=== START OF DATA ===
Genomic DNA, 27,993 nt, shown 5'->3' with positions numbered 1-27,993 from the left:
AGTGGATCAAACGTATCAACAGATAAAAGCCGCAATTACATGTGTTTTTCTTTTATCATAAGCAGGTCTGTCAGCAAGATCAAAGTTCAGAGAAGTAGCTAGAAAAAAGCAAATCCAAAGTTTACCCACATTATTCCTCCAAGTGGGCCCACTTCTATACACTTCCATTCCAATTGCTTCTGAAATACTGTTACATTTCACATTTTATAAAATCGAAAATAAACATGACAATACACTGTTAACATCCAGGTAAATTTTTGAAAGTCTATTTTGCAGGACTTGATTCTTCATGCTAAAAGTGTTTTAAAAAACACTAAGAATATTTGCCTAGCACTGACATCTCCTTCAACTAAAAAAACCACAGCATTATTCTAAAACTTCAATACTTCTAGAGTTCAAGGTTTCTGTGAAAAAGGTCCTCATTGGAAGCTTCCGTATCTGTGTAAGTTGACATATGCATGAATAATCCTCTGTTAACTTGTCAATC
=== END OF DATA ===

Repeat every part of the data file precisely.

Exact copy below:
Genomic DNA, 27,993 nt, shown 5'->3' with positions numbered 1-27,993 from the left:
AGTGGATCAAACGTATCAACAGATAAAAGCCGCAATTACATGTGTTTTTCTTTTATCATAAGCAGGTCTGTCAGCAAGATCAAAGTTCAGAGAAGTAGCTAGAAAAAAGCAAATCCAAAGTTTACCCACATTATTCCTCCAAGTGGGCCCACTTCTATACACTTCCATTCCAATTGCTTCTGAAATACTGTTACATTTCACATTTTATAAAATCGAAAATAAACATGACAATACACTGTTAACATCCAGGTAAATTTTTGAAAGTCTATTTTGCAGGACTTGATTCTTCATGCTAAAAGTGTTTTAAAAAACACTAAGAATATTTGCCTAGCACTGACATCTCCTTCAACTAAAAAAACCACAGCATTATTCTAAAACTTCAATACTTCTAGAGTTCAAGGTTTCTGTGAAAAAGGTCCTCATTGGAAGCTTCCGTATCTGTGTAAGTTGACATATGCATGAATAATCCTCTGTTAACTTGTCAATC